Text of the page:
The National Association of Realtors announced this past Monday that sales of existing homes rose in February year-over-year-- 2.8 percent for single family homes and 3.7 percent for condominiums. Total sales hit 5.03 million units, though Wall Street economists had predicted another DECLINE to a consensus estimate of around 4.8 million units. This is fresh evidence that the housing cycle may finally be bottoming out after nearly three years of correction. Breaking the 5 million mark is pretty good, given where we are in the overall economy. Locally, anecdotal indicators have been indicating a pick-up in business over the last 30-460 days, with many more buyers out looking. Many are snapping up foreclosed properties as soon as they hit the “dump it” price with the banks.
In fairness, the latest sales gains were accompanied by a decline in the national median price of homes sold -- down by 8.2 percent from year-earlier numbers. While that is not good news, it does indicate that prices have adjusted and we are on our way to selling off the huge inventory that built up in the market. Not all of that decline in the Median sold price was from foreclosure value loss. There's another factor at work pulling down the national median number: Relatively more houses are selling in places like Texas, North Carolina and Utah, where prices are moderate and affordable, while there are relatively fewer sales in ultra-high-cost California. In Michigan, the lower priced “starter houses” have remained an active market all along and are also selling well. So the median price may be lower, but it's not just because home values across the country are crashing. The mix is different, so the median price is a lower number.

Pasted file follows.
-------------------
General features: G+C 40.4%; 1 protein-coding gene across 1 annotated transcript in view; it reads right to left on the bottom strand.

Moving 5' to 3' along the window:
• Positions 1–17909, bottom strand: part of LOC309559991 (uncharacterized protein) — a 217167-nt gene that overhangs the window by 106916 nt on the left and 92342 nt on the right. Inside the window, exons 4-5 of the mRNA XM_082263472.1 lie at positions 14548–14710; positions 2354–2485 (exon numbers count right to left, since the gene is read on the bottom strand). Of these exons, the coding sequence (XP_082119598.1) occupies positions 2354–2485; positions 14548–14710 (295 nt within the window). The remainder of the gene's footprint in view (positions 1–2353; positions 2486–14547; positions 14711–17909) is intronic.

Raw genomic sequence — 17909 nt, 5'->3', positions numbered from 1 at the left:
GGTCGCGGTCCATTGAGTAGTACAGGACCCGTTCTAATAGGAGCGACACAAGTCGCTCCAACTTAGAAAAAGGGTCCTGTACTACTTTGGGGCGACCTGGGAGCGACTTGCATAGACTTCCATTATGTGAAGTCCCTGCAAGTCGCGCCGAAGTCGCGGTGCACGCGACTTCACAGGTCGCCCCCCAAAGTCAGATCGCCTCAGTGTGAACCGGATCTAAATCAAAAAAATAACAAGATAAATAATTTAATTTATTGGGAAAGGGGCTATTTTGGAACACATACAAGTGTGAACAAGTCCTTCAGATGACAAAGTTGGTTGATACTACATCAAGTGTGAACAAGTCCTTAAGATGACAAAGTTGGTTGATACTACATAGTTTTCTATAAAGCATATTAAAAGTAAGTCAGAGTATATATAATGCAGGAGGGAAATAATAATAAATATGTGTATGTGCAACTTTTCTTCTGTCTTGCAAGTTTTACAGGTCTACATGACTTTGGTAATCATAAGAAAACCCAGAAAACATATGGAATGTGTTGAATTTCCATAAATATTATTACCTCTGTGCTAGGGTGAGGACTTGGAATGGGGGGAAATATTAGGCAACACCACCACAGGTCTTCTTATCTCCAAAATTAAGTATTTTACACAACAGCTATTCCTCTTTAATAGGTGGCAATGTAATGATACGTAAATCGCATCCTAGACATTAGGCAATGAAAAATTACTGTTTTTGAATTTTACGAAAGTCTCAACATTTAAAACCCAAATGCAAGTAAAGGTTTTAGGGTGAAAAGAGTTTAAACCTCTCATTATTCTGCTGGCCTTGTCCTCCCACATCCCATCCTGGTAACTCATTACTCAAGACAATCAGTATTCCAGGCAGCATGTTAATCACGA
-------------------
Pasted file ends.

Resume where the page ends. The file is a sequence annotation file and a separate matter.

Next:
Low-cost mortgage money is also definitely helping to fire up sales. Average 30-year rates declined to 5.875 percent (National average) last week -- and any time mortgage money is under 6 percent, you're going to see more home buying. The changes to the FHA, Fannie Mae and Freddie Mac lending limits helped too, as we have reported before. A good percentage of Michigan’s “sweet spot,” pricing-wise is now within the FHA limits and all of the “Sweet spot” is within the limits of the other two organizations. I define that “sweet spot” as the $200-400,000 range. And remember that Fannie and Freddie borrowers may be required to have 10-20% down, but FHA borrowers can still do 3% down and get the great rate, too.
So let's take our good news about sales and interest rates … and look to better days as the Spring buying season kicks off. I’m showing houses to lots of buyers right now, so I see the increase in activity. And more and more of them are actually making offers, which is really a good thing. Maybe the little ray of sunshine has finally broken through and better days are ahead. I certainly cling to that hope.